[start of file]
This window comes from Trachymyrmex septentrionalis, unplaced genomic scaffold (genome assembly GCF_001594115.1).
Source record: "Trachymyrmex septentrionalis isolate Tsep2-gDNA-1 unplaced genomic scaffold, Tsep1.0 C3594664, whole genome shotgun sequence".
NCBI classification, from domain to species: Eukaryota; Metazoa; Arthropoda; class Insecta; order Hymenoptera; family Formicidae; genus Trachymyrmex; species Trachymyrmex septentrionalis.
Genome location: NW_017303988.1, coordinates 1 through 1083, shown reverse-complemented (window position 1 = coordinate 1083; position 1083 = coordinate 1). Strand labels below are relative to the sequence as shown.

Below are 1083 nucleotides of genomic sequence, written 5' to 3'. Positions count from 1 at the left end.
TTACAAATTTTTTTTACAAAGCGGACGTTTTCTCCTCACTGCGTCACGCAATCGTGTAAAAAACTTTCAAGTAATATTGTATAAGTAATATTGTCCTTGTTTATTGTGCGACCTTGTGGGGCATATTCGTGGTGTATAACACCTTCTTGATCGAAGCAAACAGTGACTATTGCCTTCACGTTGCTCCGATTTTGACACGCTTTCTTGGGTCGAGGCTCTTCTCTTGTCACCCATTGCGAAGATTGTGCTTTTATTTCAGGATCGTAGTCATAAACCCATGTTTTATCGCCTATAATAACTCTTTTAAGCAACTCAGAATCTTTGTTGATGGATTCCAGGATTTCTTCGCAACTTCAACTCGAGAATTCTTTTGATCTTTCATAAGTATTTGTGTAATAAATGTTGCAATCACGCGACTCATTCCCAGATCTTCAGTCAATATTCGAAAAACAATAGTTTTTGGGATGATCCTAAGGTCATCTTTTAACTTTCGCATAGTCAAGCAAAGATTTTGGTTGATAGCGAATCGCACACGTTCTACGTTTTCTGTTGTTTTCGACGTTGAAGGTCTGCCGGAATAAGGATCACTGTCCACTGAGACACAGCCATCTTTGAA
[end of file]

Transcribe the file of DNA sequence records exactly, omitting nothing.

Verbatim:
This window comes from Trachymyrmex septentrionalis, unplaced genomic scaffold (genome assembly GCF_001594115.1).
Source record: "Trachymyrmex septentrionalis isolate Tsep2-gDNA-1 unplaced genomic scaffold, Tsep1.0 C3594664, whole genome shotgun sequence".
NCBI classification, from domain to species: Eukaryota; Metazoa; Arthropoda; class Insecta; order Hymenoptera; family Formicidae; genus Trachymyrmex; species Trachymyrmex septentrionalis.
Genome location: NW_017303988.1, coordinates 1 through 1083, shown reverse-complemented (window position 1 = coordinate 1083; position 1083 = coordinate 1). Strand labels below are relative to the sequence as shown.

Below are 1083 nucleotides of genomic sequence, written 5' to 3'. Positions count from 1 at the left end.
TTACAAATTTTTTTTACAAAGCGGACGTTTTCTCCTCACTGCGTCACGCAATCGTGTAAAAAACTTTCAAGTAATATTGTATAAGTAATATTGTCCTTGTTTATTGTGCGACCTTGTGGGGCATATTCGTGGTGTATAACACCTTCTTGATCGAAGCAAACAGTGACTATTGCCTTCACGTTGCTCCGATTTTGACACGCTTTCTTGGGTCGAGGCTCTTCTCTTGTCACCCATTGCGAAGATTGTGCTTTTATTTCAGGATCGTAGTCATAAACCCATGTTTTATCGCCTATAATAACTCTTTTAAGCAACTCAGAATCTTTGTTGATGGATTCCAGGATTTCTTCGCAACTTCAACTCGAGAATTCTTTTGATCTTTCATAAGTATTTGTGTAATAAATGTTGCAATCACGCGACTCATTCCCAGATCTTCAGTCAATATTCGAAAAACAATAGTTTTTGGGATGATCCTAAGGTCATCTTTTAACTTTCGCATAGTCAAGCAAAGATTTTGGTTGATAGCGAATCGCACACGTTCTACGTTTTCTGTTGTTTTCGACGTTGAAGGTCTGCCGGAATAAGGATCACTGTCCACTGAGACACAGCCATCTTTGAA